occupations.
* Members in Agricultural Organizations in Petah Tikvah 1931-1936 - A
list of 1,802 members in agricultural organizations during the years
1931-6. The collection of documents is >from the Oded Yarkoni Petah
Tikva History Archive .
* List of Candidates for the First Knesset (Constituent Assembly) 1949 -
A list of 1,282 candidates for the 1st Knesset published in Yalkut
HaPirsumim (the official publication of the government of Israel) on
January 19, 1949.
* Practical Nurses 1951-52 - A list of 169 pratical nurses, where they
studied and when they passed their exam. The list is a composite of a
number of lists published in Yalkut HaPirsumim.
* List of Persons Authorized to Act as Lawyers in Civil Courts in 1956 -
A list of 1,544 authorized lawyers for the civil courts published in
Yalkut HaPirsumim on various dates in 1956.

You can now search through 41,000 entries. Many more databases will
be added in the coming weeks. Still others are being prepared.
IGRA welcomes people who can help with them.

Carol Hoffman
Tel Aviv


Lithuania SIG #Lithuania Israel Genealogy Research Assocation announces new version of its Beta Search Engine #lithuania

Carol Hoffman
 

The Israel Genealogy Research Association (IGRA)
http://www.genealogy.org.il announces a new version of its Beta
Search Engine for the All Israel Database (AID)
http://geneaology.org.il/aidsearch/ allowing you to search names in
Hebrew or Latin letters. All databases include the transliteration of
the names. Double names are split into separate fields. The search
engine checks all fields that are names. First and last names and the
name of the Database appear in both Hebrew and English. The rest of
the information is in the language of the database. The accompanying
scans of the documents are not attached yet to the records.
While we are in this time of transition (our new search engine is
currently being developed) we have added five new databases and have
had to temporarily remove access to three others.

The new databases:
* Rehavia Address Book June 1935 - This address book was found in the
collection of the Goldstein-Goren Diaspora Center. It was published by
the "Rehavia" Mutual Benefit Society Committee and was sold for 25
Eretz Israel mil. It includes people's names, addresses and
occupations.
* Members in Agricultural Organizations in Petah Tikvah 1931-1936 - A
list of 1,802 members in agricultural organizations during the years
1931-6. The collection of documents is >from the Oded Yarkoni Petah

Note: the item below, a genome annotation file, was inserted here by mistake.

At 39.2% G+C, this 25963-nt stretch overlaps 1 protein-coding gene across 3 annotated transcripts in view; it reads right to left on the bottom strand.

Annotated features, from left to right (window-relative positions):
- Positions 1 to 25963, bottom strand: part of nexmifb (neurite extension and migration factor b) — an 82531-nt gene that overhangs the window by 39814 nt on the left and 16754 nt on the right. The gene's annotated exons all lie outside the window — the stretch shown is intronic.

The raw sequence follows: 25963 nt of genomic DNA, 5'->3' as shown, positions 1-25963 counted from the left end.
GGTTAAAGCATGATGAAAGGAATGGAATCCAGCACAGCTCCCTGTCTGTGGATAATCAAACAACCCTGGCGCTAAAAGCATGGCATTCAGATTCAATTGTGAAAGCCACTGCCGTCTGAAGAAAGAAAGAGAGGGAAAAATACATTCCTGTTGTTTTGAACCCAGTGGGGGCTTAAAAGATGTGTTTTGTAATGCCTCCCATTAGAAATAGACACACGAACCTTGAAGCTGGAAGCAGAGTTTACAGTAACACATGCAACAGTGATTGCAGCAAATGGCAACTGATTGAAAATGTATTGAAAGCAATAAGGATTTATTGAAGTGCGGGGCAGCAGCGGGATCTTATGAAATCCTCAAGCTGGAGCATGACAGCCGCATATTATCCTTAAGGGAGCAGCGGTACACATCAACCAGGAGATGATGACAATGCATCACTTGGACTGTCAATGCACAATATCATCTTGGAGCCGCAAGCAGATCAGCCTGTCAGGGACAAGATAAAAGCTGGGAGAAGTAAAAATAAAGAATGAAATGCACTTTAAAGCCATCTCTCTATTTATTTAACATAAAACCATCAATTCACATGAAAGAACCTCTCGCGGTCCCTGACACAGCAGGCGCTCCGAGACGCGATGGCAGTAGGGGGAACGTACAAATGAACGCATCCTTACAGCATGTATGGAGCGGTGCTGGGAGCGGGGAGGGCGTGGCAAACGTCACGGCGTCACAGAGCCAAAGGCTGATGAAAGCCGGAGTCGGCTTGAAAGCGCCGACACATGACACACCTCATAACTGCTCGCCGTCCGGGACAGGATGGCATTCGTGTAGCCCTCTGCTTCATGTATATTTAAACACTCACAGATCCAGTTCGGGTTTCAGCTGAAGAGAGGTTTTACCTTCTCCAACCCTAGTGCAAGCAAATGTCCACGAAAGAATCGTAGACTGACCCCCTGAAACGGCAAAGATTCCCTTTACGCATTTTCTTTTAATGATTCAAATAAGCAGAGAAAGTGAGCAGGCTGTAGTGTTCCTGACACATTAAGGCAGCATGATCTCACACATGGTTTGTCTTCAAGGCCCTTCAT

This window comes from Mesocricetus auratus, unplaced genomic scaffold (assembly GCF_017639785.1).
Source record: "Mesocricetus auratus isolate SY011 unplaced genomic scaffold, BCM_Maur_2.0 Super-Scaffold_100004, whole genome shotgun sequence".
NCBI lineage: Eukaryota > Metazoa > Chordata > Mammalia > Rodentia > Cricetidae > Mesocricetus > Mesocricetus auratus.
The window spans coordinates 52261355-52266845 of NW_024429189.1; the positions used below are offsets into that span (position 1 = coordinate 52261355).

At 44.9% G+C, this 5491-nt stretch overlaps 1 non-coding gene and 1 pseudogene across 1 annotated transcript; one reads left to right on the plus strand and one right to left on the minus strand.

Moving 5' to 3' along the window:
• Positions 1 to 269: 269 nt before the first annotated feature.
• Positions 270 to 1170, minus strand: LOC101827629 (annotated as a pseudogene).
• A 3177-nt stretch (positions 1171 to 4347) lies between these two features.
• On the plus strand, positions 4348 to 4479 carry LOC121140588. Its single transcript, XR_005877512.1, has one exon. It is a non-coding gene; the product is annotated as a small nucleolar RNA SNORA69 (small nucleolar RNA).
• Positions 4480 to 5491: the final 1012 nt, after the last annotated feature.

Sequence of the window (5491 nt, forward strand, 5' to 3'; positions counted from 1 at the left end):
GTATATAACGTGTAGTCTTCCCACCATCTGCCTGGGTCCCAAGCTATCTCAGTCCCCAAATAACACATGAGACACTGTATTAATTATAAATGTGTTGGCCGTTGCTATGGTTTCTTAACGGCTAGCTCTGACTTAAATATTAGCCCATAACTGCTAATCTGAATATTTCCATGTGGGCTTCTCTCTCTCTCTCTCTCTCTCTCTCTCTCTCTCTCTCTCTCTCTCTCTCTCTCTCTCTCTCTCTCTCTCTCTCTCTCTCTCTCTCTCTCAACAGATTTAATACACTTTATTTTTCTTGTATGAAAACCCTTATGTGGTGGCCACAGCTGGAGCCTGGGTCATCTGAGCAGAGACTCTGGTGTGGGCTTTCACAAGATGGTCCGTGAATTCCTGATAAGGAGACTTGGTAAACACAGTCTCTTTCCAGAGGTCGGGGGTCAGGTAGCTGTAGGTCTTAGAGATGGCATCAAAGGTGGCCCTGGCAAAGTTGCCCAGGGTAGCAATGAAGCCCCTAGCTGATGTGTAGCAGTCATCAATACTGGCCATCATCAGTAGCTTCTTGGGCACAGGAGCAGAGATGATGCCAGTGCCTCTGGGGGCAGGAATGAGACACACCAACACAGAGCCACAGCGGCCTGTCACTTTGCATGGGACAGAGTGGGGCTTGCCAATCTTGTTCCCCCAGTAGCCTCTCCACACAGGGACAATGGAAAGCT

Tikva History Archive .
* List of Candidates for the First Knesset (Constituent Assembly) 1949 -
A list of 1,282 candidates for the 1st Knesset published in Yalkut
HaPirsumim (the official publication of the government of Israel) on
January 19, 1949.
* Practical Nurses 1951-52 - A list of 169 pratical nurses, where they
studied and when they passed their exam. The list is a composite of a
number of lists published in Yalkut HaPirsumim.
* List of Persons Authorized to Act as Lawyers in Civil Courts in 1956 -
A list of 1,544 authorized lawyers for the civil courts published in
Yalkut HaPirsumim on various dates in 1956.

You can now search through 41,000 entries. Many more databases will
be added in the coming weeks. Still others are being prepared.
IGRA welcomes people who can help with them.

Carol Hoffman
Tel Aviv


Yizkor Book Project, July 2012 #latvia

Lance Ackerfeld <lance.ackerfeld@...>
 

Shalom,

I would like to hope that those of you who attended the IAJGS International
Conference returned home with their genealogy "tank" refilled and eager to
become involved in one of the JewishGen projects - for instance, let's say
the Yizkor Book Project <g> I'm quite sure that those of you who attended
the Yizkor Book Birds of a Feather meeting under the leadership of Jan
Meisels Allen are particularly inspired by her to become involved in our
project. Anyway, if you were or weren't at the conference and would like to
take some part in the Yizkor Book Project in some fashion - translating,
transliterating, coordinating, editing or... I would certainly like hear
from you and discuss what part of the project calls out to you.
Once again, I am pleased to let you know that a further book is now
completely online - "Rabka Four - Instruments of Genocide and Grand Larceny"
that was written by Robin O'Neil, who researches the Holocaust with insights
and skills he acquired in his years as police major crimes investigator at
Scotland Yard. Robin has generously donated a number of his manuscripts and
for those who are yet to be familiar with this unique research, I'm sure you
will find them a real eye-opener.

We are very fortunate to have a long-standing arrangement with Yad Vashem,
Jerusalem, which enables us to receive Excel files of necrologies extracted
from a wide range of Yizkor books. On our side, a team of conscientious
volunteers transliterate these lists into English and allow us to make them
available to the general public. This month, in particular, we've added in a
number of necrologies which come >from books that are not widely available
and are particularly important for researchers and, at the same time, allow
us to immortalize the names of our people who met their death during the
Holocaust. Later on, yet another team of conscientious volunteers led by Max
Heffler, convert these lists into a format which can be uploaded to our
necrology database and the help of all these volunteers is very much
appreciated and allow us this wide range of research options.

Now to facts and figures - as far as the July figures go, during this last
month we have added these 5 new projects:

- Kremenets, Ukraine (Memorial Book of Kremenets, Vyshgorodok, and Pochayiv)